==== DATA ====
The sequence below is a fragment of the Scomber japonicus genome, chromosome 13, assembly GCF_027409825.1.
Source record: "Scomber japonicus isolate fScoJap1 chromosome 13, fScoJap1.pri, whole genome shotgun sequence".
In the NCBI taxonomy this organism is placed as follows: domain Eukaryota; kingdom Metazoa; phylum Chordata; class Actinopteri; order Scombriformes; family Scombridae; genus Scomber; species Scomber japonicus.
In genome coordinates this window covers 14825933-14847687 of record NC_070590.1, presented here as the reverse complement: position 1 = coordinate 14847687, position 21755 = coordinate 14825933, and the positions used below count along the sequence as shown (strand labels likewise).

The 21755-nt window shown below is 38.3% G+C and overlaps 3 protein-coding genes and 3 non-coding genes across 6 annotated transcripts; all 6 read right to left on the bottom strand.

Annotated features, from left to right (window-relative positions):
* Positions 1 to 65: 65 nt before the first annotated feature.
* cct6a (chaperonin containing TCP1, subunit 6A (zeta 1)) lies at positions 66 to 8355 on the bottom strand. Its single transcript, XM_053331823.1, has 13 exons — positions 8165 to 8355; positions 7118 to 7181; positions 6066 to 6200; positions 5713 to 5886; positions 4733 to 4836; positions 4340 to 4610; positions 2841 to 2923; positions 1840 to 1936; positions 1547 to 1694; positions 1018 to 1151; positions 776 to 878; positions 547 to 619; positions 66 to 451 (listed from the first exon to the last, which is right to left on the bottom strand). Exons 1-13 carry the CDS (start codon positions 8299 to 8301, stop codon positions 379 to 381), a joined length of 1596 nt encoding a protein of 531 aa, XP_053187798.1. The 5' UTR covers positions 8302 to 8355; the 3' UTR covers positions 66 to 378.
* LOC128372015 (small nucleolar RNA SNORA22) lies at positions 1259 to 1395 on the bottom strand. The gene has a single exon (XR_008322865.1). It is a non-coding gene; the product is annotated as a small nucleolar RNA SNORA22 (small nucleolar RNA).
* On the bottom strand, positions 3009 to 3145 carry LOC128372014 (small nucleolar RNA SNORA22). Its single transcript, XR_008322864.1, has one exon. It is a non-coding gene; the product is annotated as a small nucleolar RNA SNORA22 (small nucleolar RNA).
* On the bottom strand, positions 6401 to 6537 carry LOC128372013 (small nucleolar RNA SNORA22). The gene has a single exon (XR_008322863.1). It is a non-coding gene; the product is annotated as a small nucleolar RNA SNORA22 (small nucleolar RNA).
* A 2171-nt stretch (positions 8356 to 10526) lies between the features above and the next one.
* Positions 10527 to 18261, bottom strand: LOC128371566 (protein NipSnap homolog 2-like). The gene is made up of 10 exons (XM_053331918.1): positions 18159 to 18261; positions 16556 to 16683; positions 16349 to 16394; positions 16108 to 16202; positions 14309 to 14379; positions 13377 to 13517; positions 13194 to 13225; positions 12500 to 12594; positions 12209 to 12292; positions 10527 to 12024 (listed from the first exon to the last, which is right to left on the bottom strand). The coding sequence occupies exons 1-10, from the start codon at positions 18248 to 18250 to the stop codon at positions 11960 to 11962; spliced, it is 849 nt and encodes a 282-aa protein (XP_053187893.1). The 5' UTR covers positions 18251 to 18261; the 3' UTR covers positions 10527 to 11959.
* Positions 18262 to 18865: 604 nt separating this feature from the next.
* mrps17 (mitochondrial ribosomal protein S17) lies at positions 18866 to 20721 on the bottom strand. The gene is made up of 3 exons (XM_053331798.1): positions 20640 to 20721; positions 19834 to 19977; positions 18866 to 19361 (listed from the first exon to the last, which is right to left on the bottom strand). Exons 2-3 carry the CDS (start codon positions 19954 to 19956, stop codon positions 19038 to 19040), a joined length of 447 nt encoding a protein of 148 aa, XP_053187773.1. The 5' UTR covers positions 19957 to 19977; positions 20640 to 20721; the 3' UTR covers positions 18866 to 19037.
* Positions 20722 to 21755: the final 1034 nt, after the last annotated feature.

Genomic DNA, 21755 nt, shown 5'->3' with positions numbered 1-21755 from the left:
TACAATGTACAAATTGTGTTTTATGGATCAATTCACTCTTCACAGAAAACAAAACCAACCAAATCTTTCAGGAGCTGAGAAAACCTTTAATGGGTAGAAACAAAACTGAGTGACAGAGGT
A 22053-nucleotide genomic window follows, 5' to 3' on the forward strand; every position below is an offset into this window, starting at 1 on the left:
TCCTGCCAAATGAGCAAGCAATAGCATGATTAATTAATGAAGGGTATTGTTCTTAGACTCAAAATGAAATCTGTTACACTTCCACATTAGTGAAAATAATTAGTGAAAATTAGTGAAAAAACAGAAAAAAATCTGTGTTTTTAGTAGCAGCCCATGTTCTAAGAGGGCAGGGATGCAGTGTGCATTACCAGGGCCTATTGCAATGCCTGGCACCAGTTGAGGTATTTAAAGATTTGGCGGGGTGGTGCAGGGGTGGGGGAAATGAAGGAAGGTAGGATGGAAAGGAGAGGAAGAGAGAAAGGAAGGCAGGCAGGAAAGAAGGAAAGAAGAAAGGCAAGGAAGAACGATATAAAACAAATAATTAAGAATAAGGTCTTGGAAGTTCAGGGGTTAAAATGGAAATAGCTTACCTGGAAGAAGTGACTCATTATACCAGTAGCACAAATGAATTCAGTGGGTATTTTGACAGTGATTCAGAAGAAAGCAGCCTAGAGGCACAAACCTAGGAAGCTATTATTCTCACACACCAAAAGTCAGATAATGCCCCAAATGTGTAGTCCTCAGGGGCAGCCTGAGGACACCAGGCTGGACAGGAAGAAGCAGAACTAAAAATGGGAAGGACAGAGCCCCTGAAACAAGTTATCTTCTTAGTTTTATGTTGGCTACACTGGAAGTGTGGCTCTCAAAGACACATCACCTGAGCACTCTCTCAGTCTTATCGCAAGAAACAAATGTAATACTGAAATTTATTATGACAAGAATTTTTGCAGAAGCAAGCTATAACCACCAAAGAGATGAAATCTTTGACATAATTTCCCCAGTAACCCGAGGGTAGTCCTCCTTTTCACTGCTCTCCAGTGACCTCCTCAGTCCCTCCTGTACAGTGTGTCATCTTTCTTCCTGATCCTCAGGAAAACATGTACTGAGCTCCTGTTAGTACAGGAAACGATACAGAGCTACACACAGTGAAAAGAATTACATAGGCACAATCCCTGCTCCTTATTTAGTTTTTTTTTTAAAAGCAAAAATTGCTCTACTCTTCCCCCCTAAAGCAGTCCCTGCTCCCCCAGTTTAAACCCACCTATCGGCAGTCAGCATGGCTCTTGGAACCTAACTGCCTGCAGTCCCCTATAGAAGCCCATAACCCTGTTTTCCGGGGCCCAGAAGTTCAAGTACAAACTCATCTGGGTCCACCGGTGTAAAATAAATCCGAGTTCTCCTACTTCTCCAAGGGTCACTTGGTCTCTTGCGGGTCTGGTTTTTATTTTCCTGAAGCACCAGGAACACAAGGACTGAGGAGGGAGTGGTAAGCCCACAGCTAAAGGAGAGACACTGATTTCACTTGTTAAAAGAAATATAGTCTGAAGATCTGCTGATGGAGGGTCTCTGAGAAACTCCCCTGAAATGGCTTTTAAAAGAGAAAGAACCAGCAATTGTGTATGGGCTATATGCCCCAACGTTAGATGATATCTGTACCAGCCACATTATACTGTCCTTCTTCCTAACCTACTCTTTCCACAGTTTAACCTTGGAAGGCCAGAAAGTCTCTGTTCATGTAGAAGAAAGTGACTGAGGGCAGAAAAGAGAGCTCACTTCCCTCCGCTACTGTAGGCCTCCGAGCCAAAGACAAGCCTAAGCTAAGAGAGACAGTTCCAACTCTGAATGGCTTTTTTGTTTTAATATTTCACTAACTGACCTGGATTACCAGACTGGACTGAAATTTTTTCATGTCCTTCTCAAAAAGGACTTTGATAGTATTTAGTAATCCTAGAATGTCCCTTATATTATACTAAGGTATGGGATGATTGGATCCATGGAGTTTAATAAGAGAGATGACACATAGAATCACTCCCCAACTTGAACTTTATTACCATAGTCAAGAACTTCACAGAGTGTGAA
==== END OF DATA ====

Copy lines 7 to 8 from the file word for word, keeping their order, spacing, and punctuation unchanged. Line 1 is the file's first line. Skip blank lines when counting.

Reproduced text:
* Positions 1 to 65: 65 nt before the first annotated feature.
* cct6a (chaperonin containing TCP1, subunit 6A (zeta 1)) lies at positions 66 to 8355 on the bottom strand. Its single transcript, XM_053331823.1, has 13 exons — positions 8165 to 8355; positions 7118 to 7181; positions 6066 to 6200; positions 5713 to 5886; positions 4733 to 4836; positions 4340 to 4610; positions 2841 to 2923; positions 1840 to 1936; positions 1547 to 1694; positions 1018 to 1151; positions 776 to 878; positions 547 to 619; positions 66 to 451 (listed from the first exon to the last, which is right to left on the bottom strand). Exons 1-13 carry the CDS (start codon positions 8299 to 8301, stop codon positions 379 to 381), a joined length of 1596 nt encoding a protein of 531 aa, XP_053187798.1. The 5' UTR covers positions 8302 to 8355; the 3' UTR covers positions 66 to 378.